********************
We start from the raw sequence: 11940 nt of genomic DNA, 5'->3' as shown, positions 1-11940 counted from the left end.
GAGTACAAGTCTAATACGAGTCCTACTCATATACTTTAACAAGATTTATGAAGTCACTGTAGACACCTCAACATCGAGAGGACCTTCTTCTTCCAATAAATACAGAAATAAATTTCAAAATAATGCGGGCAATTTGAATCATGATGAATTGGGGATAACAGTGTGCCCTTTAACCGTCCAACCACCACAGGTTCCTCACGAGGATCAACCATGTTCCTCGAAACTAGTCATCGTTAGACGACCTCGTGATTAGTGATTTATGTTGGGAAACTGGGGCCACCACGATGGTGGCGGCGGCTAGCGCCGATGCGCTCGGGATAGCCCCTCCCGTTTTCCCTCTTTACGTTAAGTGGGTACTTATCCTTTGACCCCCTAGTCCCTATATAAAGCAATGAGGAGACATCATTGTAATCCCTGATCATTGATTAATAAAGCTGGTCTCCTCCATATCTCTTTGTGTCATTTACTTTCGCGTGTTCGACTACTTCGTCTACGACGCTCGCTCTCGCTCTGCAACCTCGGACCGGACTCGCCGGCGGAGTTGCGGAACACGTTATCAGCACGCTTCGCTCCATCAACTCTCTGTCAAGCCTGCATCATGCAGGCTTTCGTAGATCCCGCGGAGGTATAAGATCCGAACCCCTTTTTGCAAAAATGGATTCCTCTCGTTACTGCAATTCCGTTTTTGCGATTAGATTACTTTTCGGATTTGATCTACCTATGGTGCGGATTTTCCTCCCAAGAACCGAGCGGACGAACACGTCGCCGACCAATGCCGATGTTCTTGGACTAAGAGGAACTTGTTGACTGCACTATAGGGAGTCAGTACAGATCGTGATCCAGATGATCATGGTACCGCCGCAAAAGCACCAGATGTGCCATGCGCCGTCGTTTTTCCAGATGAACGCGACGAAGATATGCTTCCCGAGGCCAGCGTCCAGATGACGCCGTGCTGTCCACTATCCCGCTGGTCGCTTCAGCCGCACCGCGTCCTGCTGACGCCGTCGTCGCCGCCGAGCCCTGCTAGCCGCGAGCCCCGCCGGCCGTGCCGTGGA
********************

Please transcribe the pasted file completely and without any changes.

We start from the raw sequence: 11940 nt of genomic DNA, 5'->3' as shown, positions 1-11940 counted from the left end.
GAGTACAAGTCTAATACGAGTCCTACTCATATACTTTAACAAGATTTATGAAGTCACTGTAGACACCTCAACATCGAGAGGACCTTCTTCTTCCAATAAATACAGAAATAAATTTCAAAATAATGCGGGCAATTTGAATCATGATGAATTGGGGATAACAGTGTGCCCTTTAACCGTCCAACCACCACAGGTTCCTCACGAGGATCAACCATGTTCCTCGAAACTAGTCATCGTTAGACGACCTCGTGATTAGTGATTTATGTTGGGAAACTGGGGCCACCACGATGGTGGCGGCGGCTAGCGCCGATGCGCTCGGGATAGCCCCTCCCGTTTTCCCTCTTTACGTTAAGTGGGTACTTATCCTTTGACCCCCTAGTCCCTATATAAAGCAATGAGGAGACATCATTGTAATCCCTGATCATTGATTAATAAAGCTGGTCTCCTCCATATCTCTTTGTGTCATTTACTTTCGCGTGTTCGACTACTTCGTCTACGACGCTCGCTCTCGCTCTGCAACCTCGGACCGGACTCGCCGGCGGAGTTGCGGAACACGTTATCAGCACGCTTCGCTCCATCAACTCTCTGTCAAGCCTGCATCATGCAGGCTTTCGTAGATCCCGCGGAGGTATAAGATCCGAACCCCTTTTTGCAAAAATGGATTCCTCTCGTTACTGCAATTCCGTTTTTGCGATTAGATTACTTTTCGGATTTGATCTACCTATGGTGCGGATTTTCCTCCCAAGAACCGAGCGGACGAACACGTCGCCGACCAATGCCGATGTTCTTGGACTAAGAGGAACTTGTTGACTGCACTATAGGGAGTCAGTACAGATCGTGATCCAGATGATCATGGTACCGCCGCAAAAGCACCAGATGTGCCATGCGCCGTCGTTTTTCCAGATGAACGCGACGAAGATATGCTTCCCGAGGCCAGCGTCCAGATGACGCCGTGCTGTCCACTATCCCGCTGGTCGCTTCAGCCGCACCGCGTCCTGCTGACGCCGTCGTCGCCGCCGAGCCCTGCTAGCCGCGAGCCCCGCCGGCCGTGCCGTGGA